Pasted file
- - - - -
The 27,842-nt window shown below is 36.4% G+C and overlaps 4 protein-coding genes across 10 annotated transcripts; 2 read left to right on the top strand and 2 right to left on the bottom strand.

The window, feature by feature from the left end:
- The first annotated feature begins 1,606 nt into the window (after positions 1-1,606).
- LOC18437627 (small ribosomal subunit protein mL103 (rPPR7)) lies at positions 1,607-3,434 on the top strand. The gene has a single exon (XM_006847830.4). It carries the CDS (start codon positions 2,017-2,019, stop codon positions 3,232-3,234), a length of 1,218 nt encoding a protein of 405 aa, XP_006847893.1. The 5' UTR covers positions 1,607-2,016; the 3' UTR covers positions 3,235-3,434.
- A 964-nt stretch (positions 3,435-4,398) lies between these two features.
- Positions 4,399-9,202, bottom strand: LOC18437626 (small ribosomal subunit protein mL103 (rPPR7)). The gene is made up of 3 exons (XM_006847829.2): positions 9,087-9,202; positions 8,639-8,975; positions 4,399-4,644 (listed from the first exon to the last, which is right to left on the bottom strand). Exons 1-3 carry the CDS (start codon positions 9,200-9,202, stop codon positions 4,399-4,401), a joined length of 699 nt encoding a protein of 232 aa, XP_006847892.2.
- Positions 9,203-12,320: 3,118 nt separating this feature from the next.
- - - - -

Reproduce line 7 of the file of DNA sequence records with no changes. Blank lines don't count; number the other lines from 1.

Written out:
- Positions 9,203-12,320: 3,118 nt separating this feature from the next.